I received a copy of Shelley Powers' new book, Painting the Web about a month ago. Sadly I was pretty busy with work and other projects so I wasn't able to devour it as quickly as I'd hoped - though I did take a moment to squee over the fact that my SVG Support page is in the book. Ok, this review might be biased 😉

The first thing that struck me about the book was how thick it was - clocking in at over 600 pages. I had expected the book to be something I could take with me on the train to work each day. However, I prefer my vertebrae unfused, so I had to be happy with reading it at night. Maybe I should have investigated the eBook side of things...

The second thing I noticed: Every image in the book is full color. I don't think I've ever seen a tech book do this, though I haven't bought a tech book in a couple years. Usually there will be a few glossy pages in the middle of the book that show some color plates, but not every image. It's a delightful surprise that must have been costly for O'Reilly. Yet the book is actually reasonably priced at $45 USD at Border's - even cheaper on Amazon.

Ok, moving on to actual content... I'm actually only just a little over 1/3 of the way through the book and only have just begun reading the vector portions (beginning of Chapter 7). But here are some notes/thoughts so far:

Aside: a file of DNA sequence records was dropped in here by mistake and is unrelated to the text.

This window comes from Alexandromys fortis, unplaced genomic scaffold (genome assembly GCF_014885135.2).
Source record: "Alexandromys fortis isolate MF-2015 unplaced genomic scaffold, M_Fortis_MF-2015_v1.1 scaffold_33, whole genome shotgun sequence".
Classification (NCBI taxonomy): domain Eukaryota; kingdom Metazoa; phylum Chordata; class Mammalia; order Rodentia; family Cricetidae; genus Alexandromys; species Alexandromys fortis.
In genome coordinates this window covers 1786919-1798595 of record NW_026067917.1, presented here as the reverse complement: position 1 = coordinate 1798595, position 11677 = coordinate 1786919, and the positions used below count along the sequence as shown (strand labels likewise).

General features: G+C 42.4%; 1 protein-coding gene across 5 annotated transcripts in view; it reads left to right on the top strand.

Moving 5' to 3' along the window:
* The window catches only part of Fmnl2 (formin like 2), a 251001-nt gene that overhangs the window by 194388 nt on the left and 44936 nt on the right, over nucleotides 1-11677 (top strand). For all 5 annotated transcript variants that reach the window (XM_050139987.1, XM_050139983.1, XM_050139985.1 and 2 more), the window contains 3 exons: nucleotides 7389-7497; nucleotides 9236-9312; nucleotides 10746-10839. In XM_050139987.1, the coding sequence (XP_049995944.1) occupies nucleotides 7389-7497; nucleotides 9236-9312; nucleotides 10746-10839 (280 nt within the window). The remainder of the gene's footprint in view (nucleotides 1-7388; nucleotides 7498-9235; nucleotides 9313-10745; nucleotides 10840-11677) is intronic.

• I like that Ms. Powers has made it a point that the contents of this book should be accessible to everyone - even those that have no budget for graphics tools. The focus of the book is that the web graphic artist must have fun. In fact, this is the title of the first chapter.
  • Photography and photo manipulation are not big parts of my personal web experience, but it certainly is a wildly popular thing for a lot of people. Chapters 3 and 4 contain a lot of info about color profiles, curves/levels, image formats, photo editors, online photo galleries (including an introduction to Gallery2) and more.
  • Some interesting bits about web design in Chapter 4. I actually did not realize that Opera comes with a 'mobile emulator'. Now that I actually have a mobile data plan, I've begun to realize how important this is. For example, my site will not currently load up on my mobile browser, though I wouldn't exactly call my mobile browser 'modern'. My next theme redesign will definitely take into account the mobile web.
  • Chapter 5 discusses lots of really interesting effects (3D and aqua buttons, reflections). By describing how these effects are generated using layers, gradients, blurs, and masks, one starts to visualize how these individual techniques can be combined to produce other effects seen on the web.
  • Chapter 6 gives us a good introduction to some vector graphic formats, including a glimpse at VRML and X3D. I would have liked to learn a little bit more of X3D, maybe I should find some time to do that.

All in all, it's been an interesting read. Now on to what I'm most interested in: Vectors. More to come...

§484 · August 17, 2008 · Technology, Web · Tags: , · [Print]

Leave a Comment to “Painting the Web, Having Fun”

  1. Brad Neuberg says:

    I just bought this book too a few weeks ago, and really enjoyed the up-to-date introduction to SVG. I also noticed that your compatibility tables are in there 🙂